Continue reading The Most Unreliable Pistols
No watch out there gets more controversial than the Invicta Pro Diver. For this reason alone, I think the Watch Community is kind of odd. Kind of conflicted. Let me tell you why…
The watch its self is solid and well made, and certainly well worth the retail price tag. It offers a very good 200 meter water resistance. The automatic movement is by Seiko, which is very nice, and is the darling brand in the community. Almost universally adored. Yet the Invicta Pro-Diver garners some serious hate. Overall it’s a very handsome watch. What people hate about it is that it looks like a Rolex. From a distance. Yet many of the same people that hate on the Invicta for that reason, will give passes on other watchmakers who do a Submariner-Look-A-Likes. Continue reading Invicta Pro Diver
Luke Adams has been making my holsters for the better part of a decade now. Check his stuff out at AdamsHolsters.com. Or email him directly, email@example.com for questions that need answers.
Well, Luke is branching out into some other items, including a new division working with Kydex. Take a good close look at these:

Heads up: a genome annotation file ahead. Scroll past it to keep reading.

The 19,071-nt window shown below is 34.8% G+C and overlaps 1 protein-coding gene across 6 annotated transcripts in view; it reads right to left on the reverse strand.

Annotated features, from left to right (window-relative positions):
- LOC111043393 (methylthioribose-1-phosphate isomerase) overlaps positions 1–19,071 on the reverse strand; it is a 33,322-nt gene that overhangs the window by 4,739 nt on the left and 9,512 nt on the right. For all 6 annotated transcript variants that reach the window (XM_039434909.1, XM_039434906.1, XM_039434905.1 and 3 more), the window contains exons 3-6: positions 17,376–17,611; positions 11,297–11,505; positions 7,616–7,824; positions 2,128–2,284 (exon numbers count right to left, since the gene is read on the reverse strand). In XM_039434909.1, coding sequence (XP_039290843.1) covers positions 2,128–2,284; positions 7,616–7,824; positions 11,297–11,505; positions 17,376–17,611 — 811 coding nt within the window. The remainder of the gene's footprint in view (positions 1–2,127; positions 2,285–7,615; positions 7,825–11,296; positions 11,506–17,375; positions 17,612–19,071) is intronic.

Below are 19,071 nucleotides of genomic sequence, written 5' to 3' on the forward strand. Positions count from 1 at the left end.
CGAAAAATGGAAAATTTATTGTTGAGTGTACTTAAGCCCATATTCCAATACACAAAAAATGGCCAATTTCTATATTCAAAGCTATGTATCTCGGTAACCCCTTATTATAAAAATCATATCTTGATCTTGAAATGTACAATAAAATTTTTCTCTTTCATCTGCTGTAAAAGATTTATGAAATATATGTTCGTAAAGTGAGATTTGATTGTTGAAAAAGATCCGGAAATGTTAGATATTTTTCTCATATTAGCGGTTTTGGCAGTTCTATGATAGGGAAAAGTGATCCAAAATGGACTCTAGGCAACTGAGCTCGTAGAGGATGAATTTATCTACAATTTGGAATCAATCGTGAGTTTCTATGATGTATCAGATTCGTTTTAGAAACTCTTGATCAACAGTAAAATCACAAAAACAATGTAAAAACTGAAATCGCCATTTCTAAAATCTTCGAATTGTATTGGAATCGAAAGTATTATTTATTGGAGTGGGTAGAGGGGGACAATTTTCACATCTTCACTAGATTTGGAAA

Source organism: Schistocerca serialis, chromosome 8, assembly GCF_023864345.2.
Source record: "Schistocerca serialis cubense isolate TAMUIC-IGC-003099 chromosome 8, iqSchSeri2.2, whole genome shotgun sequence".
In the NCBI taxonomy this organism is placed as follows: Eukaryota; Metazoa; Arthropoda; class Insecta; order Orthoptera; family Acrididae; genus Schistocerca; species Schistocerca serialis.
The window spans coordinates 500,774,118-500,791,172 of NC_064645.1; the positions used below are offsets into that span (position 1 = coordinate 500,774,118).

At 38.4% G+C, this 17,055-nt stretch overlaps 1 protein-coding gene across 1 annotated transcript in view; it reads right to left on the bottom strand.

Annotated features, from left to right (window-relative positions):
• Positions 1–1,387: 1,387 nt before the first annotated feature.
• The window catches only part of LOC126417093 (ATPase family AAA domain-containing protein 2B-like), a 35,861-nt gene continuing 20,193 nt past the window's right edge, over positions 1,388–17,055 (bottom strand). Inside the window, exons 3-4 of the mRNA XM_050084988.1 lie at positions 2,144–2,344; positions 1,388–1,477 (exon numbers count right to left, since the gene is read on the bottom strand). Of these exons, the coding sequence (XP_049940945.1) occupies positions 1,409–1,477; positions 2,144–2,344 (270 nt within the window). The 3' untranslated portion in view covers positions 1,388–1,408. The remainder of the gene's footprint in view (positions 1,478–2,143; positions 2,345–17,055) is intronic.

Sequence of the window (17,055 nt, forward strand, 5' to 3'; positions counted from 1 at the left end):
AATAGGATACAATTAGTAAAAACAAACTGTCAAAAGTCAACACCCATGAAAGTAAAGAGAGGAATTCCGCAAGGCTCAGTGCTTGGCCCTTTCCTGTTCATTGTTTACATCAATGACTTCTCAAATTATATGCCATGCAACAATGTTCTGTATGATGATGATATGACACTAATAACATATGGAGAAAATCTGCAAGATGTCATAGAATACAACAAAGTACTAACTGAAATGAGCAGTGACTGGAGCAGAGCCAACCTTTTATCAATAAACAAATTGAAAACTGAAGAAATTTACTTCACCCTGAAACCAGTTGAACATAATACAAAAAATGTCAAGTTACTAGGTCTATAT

Continue reading Adams Holsters Wallets
If this is a failure of a motorcycle, then I wish more bike companies would fail like this. Because this bike is one of the greatest motorcycles ever made. Unfortunately, the bike was a commercial flop and BMW abandoned it long before they finally killed the production. What remains is a bike that should garner a zealot worthy cult following and you should start to see these bikes gaining in value over time. Because they are just that bloody good. Continue reading BMW’s Best Failure: The K1300S
I’ve had this knife for several years now. And the one thing I can tell you about this, is that it isn’t a tool. See, most knives regardless of their marketing-defined purpose, are cutting tools. First and foremost, they are able to cut things and be used for many tasks. The SOCP doesn’t do any of that. The SOCP does only one thing. Stab. The blade is designed to puncture. And it does that very well, thanks to its needle-sharp tip. It does have some sharpening up the sides of the edges, but only to aid in penetration and to open the wound channel a bit. There is really no other utility going on here. And that’s okay. Continue reading Benchmade SOCP Dagger
There’s not much to say about the Benchmade Adamas Push Dagger that hasn’t already been said on many a knife forum, blade magazine, or YouTube Video… at least when they first came out. Really not much about them ever since. And I find that a little curious. Because this knife is with me quite often. Even into places where weapons are strictly verboten. It’s a frequent carry item because it’s just so bloody good at being exactly what it is there to be. Your Backup. Continue reading Benchmade Adamas CBK Push Dagger